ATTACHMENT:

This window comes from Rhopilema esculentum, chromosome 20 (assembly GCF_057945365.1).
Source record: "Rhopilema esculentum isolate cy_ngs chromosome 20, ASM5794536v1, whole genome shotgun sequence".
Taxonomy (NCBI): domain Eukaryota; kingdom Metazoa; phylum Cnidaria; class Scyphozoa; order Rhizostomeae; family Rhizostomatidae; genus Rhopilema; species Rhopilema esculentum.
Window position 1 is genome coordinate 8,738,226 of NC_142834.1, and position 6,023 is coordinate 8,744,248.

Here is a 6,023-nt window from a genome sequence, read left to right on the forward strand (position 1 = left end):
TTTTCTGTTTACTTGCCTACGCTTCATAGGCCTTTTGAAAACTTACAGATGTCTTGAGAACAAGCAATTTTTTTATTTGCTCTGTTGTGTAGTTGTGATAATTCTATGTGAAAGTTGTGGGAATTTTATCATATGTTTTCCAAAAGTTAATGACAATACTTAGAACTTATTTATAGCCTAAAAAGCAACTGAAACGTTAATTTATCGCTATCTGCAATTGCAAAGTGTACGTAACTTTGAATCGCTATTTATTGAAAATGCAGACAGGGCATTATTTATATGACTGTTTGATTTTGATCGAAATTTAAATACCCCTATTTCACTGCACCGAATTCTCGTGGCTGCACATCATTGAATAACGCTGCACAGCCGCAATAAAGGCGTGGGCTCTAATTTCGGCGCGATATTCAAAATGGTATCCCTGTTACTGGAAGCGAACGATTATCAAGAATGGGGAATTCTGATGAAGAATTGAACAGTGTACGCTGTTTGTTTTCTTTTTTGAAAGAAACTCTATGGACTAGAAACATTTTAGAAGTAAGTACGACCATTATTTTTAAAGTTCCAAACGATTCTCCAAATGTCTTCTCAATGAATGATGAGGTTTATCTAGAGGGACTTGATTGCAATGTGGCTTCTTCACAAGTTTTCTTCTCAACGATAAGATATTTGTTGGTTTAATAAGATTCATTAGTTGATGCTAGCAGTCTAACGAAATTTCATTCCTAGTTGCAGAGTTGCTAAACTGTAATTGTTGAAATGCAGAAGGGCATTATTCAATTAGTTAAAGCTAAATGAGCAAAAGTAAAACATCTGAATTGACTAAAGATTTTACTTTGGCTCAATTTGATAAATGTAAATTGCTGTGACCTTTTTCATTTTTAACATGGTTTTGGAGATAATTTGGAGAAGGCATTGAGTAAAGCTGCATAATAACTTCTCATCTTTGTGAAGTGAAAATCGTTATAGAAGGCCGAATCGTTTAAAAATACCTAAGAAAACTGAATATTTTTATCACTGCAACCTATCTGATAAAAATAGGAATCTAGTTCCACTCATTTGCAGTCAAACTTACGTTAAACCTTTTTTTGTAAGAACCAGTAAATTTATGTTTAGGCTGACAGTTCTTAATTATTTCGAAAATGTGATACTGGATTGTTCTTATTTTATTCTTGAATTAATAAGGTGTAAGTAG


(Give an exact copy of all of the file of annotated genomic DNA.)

This window comes from Rhopilema esculentum, chromosome 20 (assembly GCF_057945365.1).
Source record: "Rhopilema esculentum isolate cy_ngs chromosome 20, ASM5794536v1, whole genome shotgun sequence".
Taxonomy (NCBI): domain Eukaryota; kingdom Metazoa; phylum Cnidaria; class Scyphozoa; order Rhizostomeae; family Rhizostomatidae; genus Rhopilema; species Rhopilema esculentum.
Window position 1 is genome coordinate 8,738,226 of NC_142834.1, and position 6,023 is coordinate 8,744,248.

Here is a 6,023-nt window from a genome sequence, read left to right on the forward strand (position 1 = left end):
TTTTCTGTTTACTTGCCTACGCTTCATAGGCCTTTTGAAAACTTACAGATGTCTTGAGAACAAGCAATTTTTTTATTTGCTCTGTTGTGTAGTTGTGATAATTCTATGTGAAAGTTGTGGGAATTTTATCATATGTTTTCCAAAAGTTAATGACAATACTTAGAACTTATTTATAGCCTAAAAAGCAACTGAAACGTTAATTTATCGCTATCTGCAATTGCAAAGTGTACGTAACTTTGAATCGCTATTTATTGAAAATGCAGACAGGGCATTATTTATATGACTGTTTGATTTTGATCGAAATTTAAATACCCCTATTTCACTGCACCGAATTCTCGTGGCTGCACATCATTGAATAACGCTGCACAGCCGCAATAAAGGCGTGGGCTCTAATTTCGGCGCGATATTCAAAATGGTATCCCTGTTACTGGAAGCGAACGATTATCAAGAATGGGGAATTCTGATGAAGAATTGAACAGTGTACGCTGTTTGTTTTCTTTTTTGAAAGAAACTCTATGGACTAGAAACATTTTAGAAGTAAGTACGACCATTATTTTTAAAGTTCCAAACGATTCTCCAAATGTCTTCTCAATGAATGATGAGGTTTATCTAGAGGGACTTGATTGCAATGTGGCTTCTTCACAAGTTTTCTTCTCAACGATAAGATATTTGTTGGTTTAATAAGATTCATTAGTTGATGCTAGCAGTCTAACGAAATTTCATTCCTAGTTGCAGAGTTGCTAAACTGTAATTGTTGAAATGCAGAAGGGCATTATTCAATTAGTTAAAGCTAAATGAGCAAAAGTAAAACATCTGAATTGACTAAAGATTTTACTTTGGCTCAATTTGATAAATGTAAATTGCTGTGACCTTTTTCATTTTTAACATGGTTTTGGAGATAATTTGGAGAAGGCATTGAGTAAAGCTGCATAATAACTTCTCATCTTTGTGAAGTGAAAATCGTTATAGAAGGCCGAATCGTTTAAAAATACCTAAGAAAACTGAATATTTTTATCACTGCAACCTATCTGATAAAAATAGGAATCTAGTTCCACTCATTTGCAGTCAAACTTACGTTAAACCTTTTTTTGTAAGAACCAGTAAATTTATGTTTAGGCTGACAGTTCTTAATTATTTCGAAAATGTGATACTGGATTGTTCTTATTTTATTCTTGAATTAATAAGGTGTAAGTAG